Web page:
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Modelling The Probability Of Leaving Unemployment: Competing Risks Models With Flexible Baseline Hazards

Listed author(s):
  • NARENDRANATHAN, W.
  • STEWART, M.B.

Unemployment durations are generally modelled by specifying the conditional probability of leaving unemployment (the hazard function). Existing studies for Britain all use very restrictive parametric specifications of the hazard function, mostly commonly Weibull in form. These restrictions potentially bias the estimated effects, particuarly those of the time-varying economic variables and the baseline hazard. This paper investigates models for the probability of leaving unemployment with these restrictions removed. We use semi-parametric methods to estimate models with completely unrestricted baseline hazards and a model involving flexible step-function approximations to the baseline hazard. The Weibull is found not to give a satisfactory representation of the baseline hazard and its use is found to distort the pattern of unemployment income effects over the length of the spell. The existing studies for Britain is also model the exit probability from unemployment rather than the probability of entering a job, despite generally interpreting the evidence as being about the latter probability. We use a competing risks model to distinguish exit into employment from exit into alternative states. We find that the single risk model of exit understates the effects of income in and out of work on the probability of entering a job.

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File URL: https://www2.warwick.ac.uk/fac/soc/economics/research/workingpapers/1989-1994/twerp331.pdf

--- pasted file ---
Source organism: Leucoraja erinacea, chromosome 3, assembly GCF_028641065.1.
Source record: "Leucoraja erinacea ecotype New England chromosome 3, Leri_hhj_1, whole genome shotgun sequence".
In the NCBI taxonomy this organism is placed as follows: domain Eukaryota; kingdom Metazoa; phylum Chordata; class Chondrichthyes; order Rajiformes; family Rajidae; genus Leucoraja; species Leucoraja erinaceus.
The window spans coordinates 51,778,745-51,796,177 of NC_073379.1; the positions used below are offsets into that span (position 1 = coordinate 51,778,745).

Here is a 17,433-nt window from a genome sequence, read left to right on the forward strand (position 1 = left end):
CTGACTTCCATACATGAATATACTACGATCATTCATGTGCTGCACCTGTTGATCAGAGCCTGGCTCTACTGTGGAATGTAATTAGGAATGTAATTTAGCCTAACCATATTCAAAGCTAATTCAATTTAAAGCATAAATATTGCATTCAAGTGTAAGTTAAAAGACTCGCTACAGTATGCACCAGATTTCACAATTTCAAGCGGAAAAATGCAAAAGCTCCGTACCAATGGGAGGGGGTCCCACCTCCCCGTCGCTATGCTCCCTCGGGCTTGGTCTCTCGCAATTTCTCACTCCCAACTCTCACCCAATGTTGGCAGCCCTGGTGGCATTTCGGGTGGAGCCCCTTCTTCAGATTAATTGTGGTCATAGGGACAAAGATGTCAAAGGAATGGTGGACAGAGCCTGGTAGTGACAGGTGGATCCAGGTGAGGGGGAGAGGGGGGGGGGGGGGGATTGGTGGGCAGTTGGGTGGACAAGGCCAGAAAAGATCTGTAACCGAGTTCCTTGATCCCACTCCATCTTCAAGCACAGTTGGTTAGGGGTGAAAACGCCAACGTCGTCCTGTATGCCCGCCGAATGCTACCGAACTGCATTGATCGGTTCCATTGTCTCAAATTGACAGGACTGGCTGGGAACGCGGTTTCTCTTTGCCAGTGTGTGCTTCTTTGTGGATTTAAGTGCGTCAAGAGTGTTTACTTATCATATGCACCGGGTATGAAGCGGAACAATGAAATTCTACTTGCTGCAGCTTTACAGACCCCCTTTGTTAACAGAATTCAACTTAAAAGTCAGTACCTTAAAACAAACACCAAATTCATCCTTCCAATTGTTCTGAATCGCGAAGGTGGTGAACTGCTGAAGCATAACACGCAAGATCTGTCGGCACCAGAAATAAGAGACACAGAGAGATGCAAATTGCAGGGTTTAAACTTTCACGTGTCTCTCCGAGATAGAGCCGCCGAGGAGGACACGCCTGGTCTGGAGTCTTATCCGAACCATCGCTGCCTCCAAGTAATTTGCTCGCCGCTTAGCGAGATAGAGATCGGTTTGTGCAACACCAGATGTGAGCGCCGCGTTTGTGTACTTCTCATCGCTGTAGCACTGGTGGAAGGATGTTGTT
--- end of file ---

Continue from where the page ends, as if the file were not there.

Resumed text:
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Paper provided by University of Warwick, Department of Economics in its series The Warwick Economics Research Paper Series (TWERPS) with number 331.

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Length: 26 pages
Date of creation: 1989
Handle: RePEc:wrk:warwec:331
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  1. Meyer, Bruce D, 1990. "Unemployment Insurance and Unemployment Spells," Econometrica, Econometric Society, vol. 58(4), pages 757-782, July.
  2. Kiefer, Nicholas M, 1988. "Economic Duration Data and Hazard Functions," Journal of Economic Literature, American Economic Association, vol. 26(2), pages 646-679, June.
  3. Ham, John C & Rea, Samuel A, Jr, 1987. "Unemployment Insurance and Male Unemployment Duration in Canada," Journal of Labor Economics, University of Chicago Press, vol. 5(3), pages 325-353, July.
  4. Harrison, Alan & Stewart, Mark, 1989. "Cyclical Fluctuations in Strike Durations," American Economic Review, American Economic Association, vol. 79(4), pages 827-841, September.
  5. Atkinson, A. B. & Gomulka, J. & Micklewright, J. & Rau, N., 1984. "Unemployment benefit, duration and incentives in Britain : How robust is the evidence?," Journal of Public Economics, Elsevier, vol. 23(1-2), pages 3-26.
  6. Lancaster, Tony, 1985. "Generalised residuals and heterogeneous duration models : With applications to the Weilbull model," Journal of Econometrics, Elsevier, vol. 28(1), pages 155-169, April.
  7. Heckman, James J. & Singer, Burton, 1984. "Econometric duration analysis," Journal of Econometrics, Elsevier, vol. 24(1-2), pages 63-132.
  8. Moffitt, Robert, 1985. "Unemployment insurance and the distribution of unemployment spells," Journal of Econometrics, Elsevier, vol. 28(1), pages 85-101, April.
  9. Nickell, Stephen J, 1979. "Estimating the Probability of Leaving Unemployment," Econometrica, Econometric Society, vol. 47(5), pages 1249-1266, September.
  10. Lawrence F. Katz & Bruce D. Meyer, 1990. "Unemployment Insurance, Recall Expectations, and Unemployment Outcomes," The Quarterly Journal of Economics, Oxford University Press, vol. 105(4), pages 973-1002.
  11. Lancaster, Tony, 1979. "Econometric Methods for the Duration of Unemployment," Econometrica, Econometric Society, vol. 47(4), pages 939-956, July.
  12. Jerry Hausman & Aaron Han, 1986. "Semiparametric Estimation of Duration and Competing Risk Models," Working papers 450, Massachusetts Institute of Technology (MIT), Department of Economics.
  13. Narendranathan, W & Nickell, S & Stern, J, 1985. "Unemployment Benefits Revisited," Economic Journal, Royal Economic Society, vol. 95(378), pages 307-329, June.
  14. Chris Elbers & Geert Ridder, 1982. "True and Spurious Duration Dependence: The Identifiability of the Proportional Hazard Model," Review of Economic Studies, Oxford University Press, vol. 49(3), pages 403-409.
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